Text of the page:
The Blog

THE GROWING POWER OF TRIAL LAWYERS

12:00 AM, Sep 23, 1996 • By CAROLYN LOCHHEAD
Widget tooltip
Single Page Print Larger Text Smaller Text Alerts



Everybody knows there is money to be made in lawsuits these days -- suits against breast implants, asbestos, Norplant, and the like. Fabulous riches to be made, amounting to billions of dollars for hard-working trial lawyers. So should it come as any surprise that this money has entered the bloodstream of politics?


It turns out there's more of it floating around than anyone could have imagined. The astonishing extent of political giving by trial lawyers has been brought to light for the first time in a report by the non-profit Contributions Watch. Trial lawyers are bankrolling politicians at a level unmatched by any profession: $ 100.4 million in combined state and federal giving from 1990 through 1995, heavily concentrated among a tiny core of extraordinarily rich plaintiffs' attorneys. The amount of money involved, as well as the results that money has bought, tell us something new, fascinating, and troubling. Trial lawyers have become the most powerful professional special-interest group in American politics.


Victories in tort cases are "generating literally billions of dollars in fees for lawyers to the point where they now effectively control certain political processes," says Lester Brickman, a professor at the Benjamin N. Cardozo School of Law in New York. "Money talks and big money talks loudest. If you have enough money -- and the litigation generates enough money -- it's going to be able to buy the political process. With enough money, you can buy a veto from the president of the United States." In the past year, President Clinton has twice vetoed legislation aimed at tort reform -- and one of the vetoes came just days after William Lerach, the most successful securities tort lawyer in the country, attended a White House dinner.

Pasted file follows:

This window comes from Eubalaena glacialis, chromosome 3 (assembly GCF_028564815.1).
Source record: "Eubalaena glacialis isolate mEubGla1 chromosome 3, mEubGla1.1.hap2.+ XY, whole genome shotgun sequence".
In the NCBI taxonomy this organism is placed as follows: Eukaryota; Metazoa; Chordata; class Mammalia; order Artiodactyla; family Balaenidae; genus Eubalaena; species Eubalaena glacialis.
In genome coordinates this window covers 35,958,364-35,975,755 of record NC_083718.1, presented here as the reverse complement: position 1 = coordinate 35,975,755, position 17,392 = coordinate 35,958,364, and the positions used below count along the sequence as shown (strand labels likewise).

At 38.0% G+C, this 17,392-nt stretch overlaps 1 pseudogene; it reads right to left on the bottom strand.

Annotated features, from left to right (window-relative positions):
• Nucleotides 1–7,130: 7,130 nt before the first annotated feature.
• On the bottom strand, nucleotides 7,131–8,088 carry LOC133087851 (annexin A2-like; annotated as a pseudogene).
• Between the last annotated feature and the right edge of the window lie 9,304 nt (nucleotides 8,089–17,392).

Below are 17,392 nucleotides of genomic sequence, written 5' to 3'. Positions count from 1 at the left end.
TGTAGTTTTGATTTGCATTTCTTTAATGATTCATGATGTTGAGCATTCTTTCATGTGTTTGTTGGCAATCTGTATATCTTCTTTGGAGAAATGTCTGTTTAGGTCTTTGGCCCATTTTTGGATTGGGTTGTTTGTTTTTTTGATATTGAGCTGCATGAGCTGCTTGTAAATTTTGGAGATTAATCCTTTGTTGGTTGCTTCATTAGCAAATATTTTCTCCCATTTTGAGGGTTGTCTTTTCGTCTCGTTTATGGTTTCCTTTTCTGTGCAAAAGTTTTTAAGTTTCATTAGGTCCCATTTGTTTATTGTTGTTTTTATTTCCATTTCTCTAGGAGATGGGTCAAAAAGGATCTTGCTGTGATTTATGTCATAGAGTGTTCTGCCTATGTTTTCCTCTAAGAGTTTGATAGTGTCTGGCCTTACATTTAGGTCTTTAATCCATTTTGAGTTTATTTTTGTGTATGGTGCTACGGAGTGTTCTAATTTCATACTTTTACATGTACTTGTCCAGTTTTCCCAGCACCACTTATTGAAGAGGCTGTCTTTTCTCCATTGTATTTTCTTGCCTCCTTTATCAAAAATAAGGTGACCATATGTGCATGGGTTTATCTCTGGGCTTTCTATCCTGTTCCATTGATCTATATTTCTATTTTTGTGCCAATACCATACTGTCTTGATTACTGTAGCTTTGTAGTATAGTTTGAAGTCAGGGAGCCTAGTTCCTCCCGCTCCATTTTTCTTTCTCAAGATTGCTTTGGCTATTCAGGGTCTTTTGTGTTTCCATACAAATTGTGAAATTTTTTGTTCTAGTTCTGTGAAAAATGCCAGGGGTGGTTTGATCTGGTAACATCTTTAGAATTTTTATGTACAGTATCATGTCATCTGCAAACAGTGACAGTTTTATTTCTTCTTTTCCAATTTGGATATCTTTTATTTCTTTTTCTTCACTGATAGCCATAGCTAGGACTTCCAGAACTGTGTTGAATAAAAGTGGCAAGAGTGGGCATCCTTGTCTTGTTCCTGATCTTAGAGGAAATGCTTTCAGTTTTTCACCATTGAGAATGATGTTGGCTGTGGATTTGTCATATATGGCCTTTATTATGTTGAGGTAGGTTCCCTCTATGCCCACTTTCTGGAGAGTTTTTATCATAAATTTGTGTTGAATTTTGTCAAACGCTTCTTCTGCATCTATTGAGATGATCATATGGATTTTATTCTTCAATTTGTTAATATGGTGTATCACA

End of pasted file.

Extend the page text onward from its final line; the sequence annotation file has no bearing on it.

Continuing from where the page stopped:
But the real evidence of trial-lawyer political power comes at the state level. From Florida to Arizona, state attorneys general are actually deputizing trial lawyers to litigate tort cases for them. These are cases for which the trial lawyers can earn colossal contingency fees -- cases in which the lawyers receive no money up front but a large cut of any settlement or jury award. The suits primarily involve tobacco companies and the health-care costs incurred by smokers. But they have moved beyond tobacco to asbestos and environmental litigation. Brickman says "the activities of the attorney general of Mississippi, to name just one," are heavily influenced by the state's trial-lawyer bar. And in a blatant conflict of interest, a number of state prosecutors are handing out these multibillion-dollar contracts -- without competitive bidding -- to the same lawyers who donate money to their campaigns.


In Texas, Louisiana, and other states where judges are elected, not appointed, trial lawyers make major campaign contributions to the men and women who then preside over cases argued by the very same trial lawyers.


What makes the Contributions Watch study such a breakthrough is its focus on state campaigns, where trial lawyers actually make their biggest political investments. It is fiendishly difficult to figure out how much money is spent at the state level. Federal Election Commission records are computerized and centralized; state campaign records often consist of boxes of paper filed away in state capitals.


The report also takes the first in-depth look at individual donations that usually escape notice because they are so hard to identify. Contributions Watch matched thousands of individual contributions with a directory of the American Trial Lawyers Association (ATLA), then added the names of well-known nonATLA litigators like Lerach. Donations by relatives were also included if a match could be verified. Warren Miller, executive director of Contributions Watch and a former analyst at the Federal Elections Commission, calls the numbers "very conservative," and indeed they are often smaller than tallies done by local newspapers.


The numbers show stunning largesse over the past six years. In 11 states where data were compiled from January 1990 to December 1995, individual trial lawyers gave $ 61.3 million at the state and local levels, swamping the $ 39. 1 million they gave to national campaigns.


Donations to political-action committees, which are easy to find, make up just a fraction of the money. Of the $ 9.7 million trial lawyers contributed in Illinois, for example, just $ 1.9 million came through a PAC; of the $ 5.4 million in Arizona, just $ 88,000 did. The pattern is the same in state after state.